Wednesday 15 August 2012

Bigger and Browner

In his speech at the Edinburgh Book Festival, Gordon Brown appears to have managed to state the obvious without understanding the obvious conclusion to be drawn.  Referring to the successes of the UK’s team in the Olympic Games, he said:
“And the Olympics is pretty clear to us that, by the pooling of resources in, say, cycling, we managed to do what if you just divided the money and put a 10th to Scotland and a 10th to Yorkshire and so on you could not have achieved the same results.”
He also said:
"When we pool and share resources for the common good, it's often the case that the benefit is far greater than would have occurred if we'd just summed up and added up the parts.”
It’s impossible to argue with his logic, which basically amounts to saying that bigger countries can have access to a wider pool of talent and can choose to concentrate resources rather than spread them more thinly.  What it doesn’t say - but certainly implies – is that what happens to the parts isn’t important, only the overall total.
It’s basically the same as the economic policy followed by his Government – concentrate resources in the South East in ways which improve the overall average even if those on the periphery lose out, and call it success.
He’s not following it through to its natural conclusion though.  Just think about the pool of talent and the resources available if the EU were to combine and send a single team to the Olympics.  If you just want to measure ‘success’ in terms of a ranking in the medals tables, then bigger is almost always going to be better, isn’t it?
The reason that doesn’t occur to him is that he is, however rational and logical his position might appear to be, starting from a prejudiced view about what the ‘right’ unit is.
Oh, and by the way, why the ‘Edinburgh Book Festival’?  Wouldn’t it be a bigger and better event, able to call on more talent and ability, if it were renamed and held somewhere else?  Like London, perhaps…


Pete said...

We have a publication here in Los Angeles "The British Weekly" One of the contributors gleefully, as in the past, loves to point out that the British Commonwealth wins more medals than America. Great fun of course and it's true that the larger the pool the more individual successes there will be.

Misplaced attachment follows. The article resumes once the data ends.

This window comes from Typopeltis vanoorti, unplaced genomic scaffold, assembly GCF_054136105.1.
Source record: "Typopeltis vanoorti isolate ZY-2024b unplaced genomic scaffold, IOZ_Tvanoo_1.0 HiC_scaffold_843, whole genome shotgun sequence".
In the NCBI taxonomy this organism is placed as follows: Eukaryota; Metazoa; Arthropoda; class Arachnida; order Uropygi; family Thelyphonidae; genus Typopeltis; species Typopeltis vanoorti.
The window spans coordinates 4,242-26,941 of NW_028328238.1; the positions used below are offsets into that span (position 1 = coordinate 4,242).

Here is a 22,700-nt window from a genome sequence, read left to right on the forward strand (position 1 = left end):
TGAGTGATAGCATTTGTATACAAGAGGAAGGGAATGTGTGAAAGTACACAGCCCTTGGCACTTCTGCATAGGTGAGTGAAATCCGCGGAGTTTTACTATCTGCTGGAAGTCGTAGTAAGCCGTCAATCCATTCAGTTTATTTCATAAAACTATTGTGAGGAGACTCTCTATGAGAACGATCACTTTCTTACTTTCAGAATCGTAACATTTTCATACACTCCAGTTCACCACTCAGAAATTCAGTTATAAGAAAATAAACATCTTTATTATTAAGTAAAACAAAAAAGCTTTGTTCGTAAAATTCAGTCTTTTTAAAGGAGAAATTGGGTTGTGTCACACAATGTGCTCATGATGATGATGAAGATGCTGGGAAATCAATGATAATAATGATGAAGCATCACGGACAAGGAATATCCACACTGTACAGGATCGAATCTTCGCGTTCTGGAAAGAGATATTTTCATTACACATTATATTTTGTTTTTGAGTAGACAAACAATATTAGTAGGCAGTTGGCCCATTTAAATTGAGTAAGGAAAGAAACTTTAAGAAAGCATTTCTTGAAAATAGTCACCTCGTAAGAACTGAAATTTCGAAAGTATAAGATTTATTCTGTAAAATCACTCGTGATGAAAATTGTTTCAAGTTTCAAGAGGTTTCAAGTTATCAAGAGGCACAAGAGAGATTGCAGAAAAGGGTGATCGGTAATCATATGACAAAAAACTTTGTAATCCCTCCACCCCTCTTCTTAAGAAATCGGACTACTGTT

How Gordon Brown could twist that into an argument for the status quo in the UK is beyond me. Regardless of political differences I had more respect for his intelligence than that.

Alwyn ap Huw said...

That bigger countries can have access to a wider pool of talent may sound logical but it doesn't always work out in practice. In 1988 East Germany won 102 medals including 37 golds and West Germany had 40 medals with 11 golds (a total of 142/ 48). This year the united Germany got 44 medals 11 of which were gold.

Anonymous said...

That's true Alwyn, although the East Germans did have two advantages - talent spotting and elite coaching that were decades ahead of other countries, combined with a pretty systematic approach to doping!

The biggest challenge the Olympics posed to the SNP was not the statistical success of Team GB, but the fact that medal-winners like Andy Murray and Chris Hoy were happy to drape themselves in the union flag, and play alongside other Brtitish athletes in successful teams. This was a pretty clear demonstration of high-achieving Scots comfortable with multiple identities and loyalties.

Alwyn ap Huw said...

Yes, Annon, East, West and United Germany's Olympic success rates have / had nothing to do with separatism / union, it was all to do with different political attitudes. The East felt that there was capital to be made from proving that it was bigger, stronger, higher than its western neighbour and took a political decision to prove that was so and over invested in sport, to the detriment of other services.

What worries me about Gordon Brown's comment is that it stinks of an East German attitude – that its medal numbers that count towards a nation's status, rather than the more English trait of playing along and playing the game!

I would hope that an independent Scotland and Wales would follow the English role.

Unfortunately Team GB 2012 has been very un-English – it has been almost Soviet in it's pursuit of Gold Medals!

I hope that this is just s a "home game blip" – if not the all Welsh, Scottish, Cornish, Manx, English - British athletes should despair!

Anonymous said...

Sport has always had tremendous political symbolism, and it's not just totalitarian states that have invested heavily it in.

The Australians famously created their well-funded institute of sport after doing badly in the Montreal Olympics; Japan has recently spent billions of yen on a national training centre; apparently even the Germans are now reopening some of the former GDR's athletic infrastructure.

Team GB's improved performance goes back to the aftermath of the Atlanta Olympics of 1996 - where they only won a single gold medal - and the Government's subsequent decision to make National Lottery funding available to elite sport.

From an athlete's point of view, presumably all this investment is a good thing. If you've got serious ambition to win medals, you'll want the very best coaching and training facilities. According to Steve Cram, this was the kind of thing that transformed Mo Farah's prospects after Beijing.